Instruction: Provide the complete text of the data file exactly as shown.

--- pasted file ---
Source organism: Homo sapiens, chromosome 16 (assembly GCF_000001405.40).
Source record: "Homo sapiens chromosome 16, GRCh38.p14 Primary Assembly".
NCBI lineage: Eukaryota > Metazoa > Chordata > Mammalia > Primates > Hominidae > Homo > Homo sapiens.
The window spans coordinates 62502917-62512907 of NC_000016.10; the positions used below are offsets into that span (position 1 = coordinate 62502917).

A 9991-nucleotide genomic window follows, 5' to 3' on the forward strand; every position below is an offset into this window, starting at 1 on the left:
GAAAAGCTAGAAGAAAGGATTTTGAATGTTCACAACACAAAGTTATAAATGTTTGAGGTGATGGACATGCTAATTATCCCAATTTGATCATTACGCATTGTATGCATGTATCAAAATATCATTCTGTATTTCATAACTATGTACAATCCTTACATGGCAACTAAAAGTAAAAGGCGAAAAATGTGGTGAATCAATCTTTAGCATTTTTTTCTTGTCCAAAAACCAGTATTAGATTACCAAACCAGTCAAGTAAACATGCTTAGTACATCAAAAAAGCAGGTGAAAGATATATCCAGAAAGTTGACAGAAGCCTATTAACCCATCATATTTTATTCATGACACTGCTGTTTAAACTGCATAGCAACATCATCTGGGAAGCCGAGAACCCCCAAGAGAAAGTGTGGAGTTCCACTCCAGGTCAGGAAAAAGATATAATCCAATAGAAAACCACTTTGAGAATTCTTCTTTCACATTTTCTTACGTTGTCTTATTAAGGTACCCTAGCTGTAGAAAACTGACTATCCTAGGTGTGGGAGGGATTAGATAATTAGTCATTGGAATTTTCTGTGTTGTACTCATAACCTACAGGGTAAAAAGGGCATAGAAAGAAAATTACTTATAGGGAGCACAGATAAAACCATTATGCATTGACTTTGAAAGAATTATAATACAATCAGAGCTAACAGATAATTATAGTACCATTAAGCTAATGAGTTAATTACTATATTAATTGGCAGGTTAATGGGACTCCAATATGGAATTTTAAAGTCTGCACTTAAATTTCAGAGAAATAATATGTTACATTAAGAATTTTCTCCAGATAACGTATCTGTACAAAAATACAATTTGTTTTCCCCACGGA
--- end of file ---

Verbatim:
Source organism: Homo sapiens, chromosome 16 (assembly GCF_000001405.40).
Source record: "Homo sapiens chromosome 16, GRCh38.p14 Primary Assembly".
NCBI lineage: Eukaryota > Metazoa > Chordata > Mammalia > Primates > Hominidae > Homo > Homo sapiens.
The window spans coordinates 62502917-62512907 of NC_000016.10; the positions used below are offsets into that span (position 1 = coordinate 62502917).

A 9991-nucleotide genomic window follows, 5' to 3' on the forward strand; every position below is an offset into this window, starting at 1 on the left:
GAAAAGCTAGAAGAAAGGATTTTGAATGTTCACAACACAAAGTTATAAATGTTTGAGGTGATGGACATGCTAATTATCCCAATTTGATCATTACGCATTGTATGCATGTATCAAAATATCATTCTGTATTTCATAACTATGTACAATCCTTACATGGCAACTAAAAGTAAAAGGCGAAAAATGTGGTGAATCAATCTTTAGCATTTTTTTCTTGTCCAAAAACCAGTATTAGATTACCAAACCAGTCAAGTAAACATGCTTAGTACATCAAAAAAGCAGGTGAAAGATATATCCAGAAAGTTGACAGAAGCCTATTAACCCATCATATTTTATTCATGACACTGCTGTTTAAACTGCATAGCAACATCATCTGGGAAGCCGAGAACCCCCAAGAGAAAGTGTGGAGTTCCACTCCAGGTCAGGAAAAAGATATAATCCAATAGAAAACCACTTTGAGAATTCTTCTTTCACATTTTCTTACGTTGTCTTATTAAGGTACCCTAGCTGTAGAAAACTGACTATCCTAGGTGTGGGAGGGATTAGATAATTAGTCATTGGAATTTTCTGTGTTGTACTCATAACCTACAGGGTAAAAAGGGCATAGAAAGAAAATTACTTATAGGGAGCACAGATAAAACCATTATGCATTGACTTTGAAAGAATTATAATACAATCAGAGCTAACAGATAATTATAGTACCATTAAGCTAATGAGTTAATTACTATATTAATTGGCAGGTTAATGGGACTCCAATATGGAATTTTAAAGTCTGCACTTAAATTTCAGAGAAATAATATGTTACATTAAGAATTTTCTCCAGATAACGTATCTGTACAAAAATACAATTTGTTTTCCCCACGGA